Aluminum spools replaced their wooden counterparts, later in the factory’s history.
This part of the workhouse was sheathed in fiberglass, but now you can see its insides from a mile away.
It’s a straight view from the projection booth to the stage, but hell of a walk. At a fast pace, I think it would take 10 minutes to walk from this spot to the chair. Behind the curtains is a big white screen, so the theatre could be used for either stagework or moving pictures. The two projectors are set up for 3D movies right now–hence the little switch below the window–a Polaroid 3D synchronizer. Cool, huh?
Gopher Ordnance Works, aka the U-Lands, is a landscape where roots and boughs break apart concrete and steel.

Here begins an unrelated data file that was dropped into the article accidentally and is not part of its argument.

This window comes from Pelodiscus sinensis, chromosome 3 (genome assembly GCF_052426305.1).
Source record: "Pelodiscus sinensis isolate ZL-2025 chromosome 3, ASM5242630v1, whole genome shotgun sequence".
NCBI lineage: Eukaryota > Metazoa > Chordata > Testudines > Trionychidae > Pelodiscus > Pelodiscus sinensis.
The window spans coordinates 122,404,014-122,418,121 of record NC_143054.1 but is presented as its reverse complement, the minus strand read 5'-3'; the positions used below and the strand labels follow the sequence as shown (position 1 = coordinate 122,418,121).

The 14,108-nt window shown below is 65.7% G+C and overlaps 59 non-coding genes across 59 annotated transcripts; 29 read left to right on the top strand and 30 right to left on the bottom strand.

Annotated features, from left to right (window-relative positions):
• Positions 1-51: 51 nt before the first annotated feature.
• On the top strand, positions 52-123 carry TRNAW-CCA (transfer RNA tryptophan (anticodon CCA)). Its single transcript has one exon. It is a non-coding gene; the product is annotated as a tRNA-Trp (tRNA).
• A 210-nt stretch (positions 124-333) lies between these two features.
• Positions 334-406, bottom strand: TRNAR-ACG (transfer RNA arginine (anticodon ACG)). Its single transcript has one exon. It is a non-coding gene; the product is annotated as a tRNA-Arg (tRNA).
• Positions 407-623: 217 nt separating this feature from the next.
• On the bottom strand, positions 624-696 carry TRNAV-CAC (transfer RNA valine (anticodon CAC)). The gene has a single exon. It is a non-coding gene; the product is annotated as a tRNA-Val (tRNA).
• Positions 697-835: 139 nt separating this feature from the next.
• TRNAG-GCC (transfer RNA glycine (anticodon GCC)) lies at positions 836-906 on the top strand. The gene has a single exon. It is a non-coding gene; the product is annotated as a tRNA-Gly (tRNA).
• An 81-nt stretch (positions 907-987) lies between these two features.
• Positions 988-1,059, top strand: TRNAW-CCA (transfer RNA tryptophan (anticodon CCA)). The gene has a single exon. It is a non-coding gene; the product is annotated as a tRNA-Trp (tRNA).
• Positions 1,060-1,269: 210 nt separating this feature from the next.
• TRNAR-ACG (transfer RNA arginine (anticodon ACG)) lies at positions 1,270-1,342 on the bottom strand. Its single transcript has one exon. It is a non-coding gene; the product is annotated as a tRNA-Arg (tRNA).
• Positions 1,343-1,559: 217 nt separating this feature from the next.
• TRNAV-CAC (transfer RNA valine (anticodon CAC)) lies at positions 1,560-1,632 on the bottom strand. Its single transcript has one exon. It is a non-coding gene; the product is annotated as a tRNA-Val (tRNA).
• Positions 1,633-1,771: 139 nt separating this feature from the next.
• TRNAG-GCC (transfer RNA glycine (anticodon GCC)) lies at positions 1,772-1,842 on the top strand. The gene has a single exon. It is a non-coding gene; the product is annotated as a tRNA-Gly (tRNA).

The big door at the bottom of the concentrator was where a tram once connected to lower the (pre-) processed ore into the river valley, where the railroad was. It’s unclear whether this ever connected directly to Eureka’s Sunnyside mill, although it’s possible.
A nice view of the aurora borealis (“Northern Lights”) strong enough to outshine the industrial lighting at the power plant. The lights in the foreground direct ships discharging coal for the station.
In the middle of one of the outlying cottages, perhaps the Masonic Cottage–it was too damaged to tell, really–are these pair of skinny doors that led from patient rooms to a common area with rotting shag carpet.
The top of the giant arched windows facing the Mississippi and the swing bridge.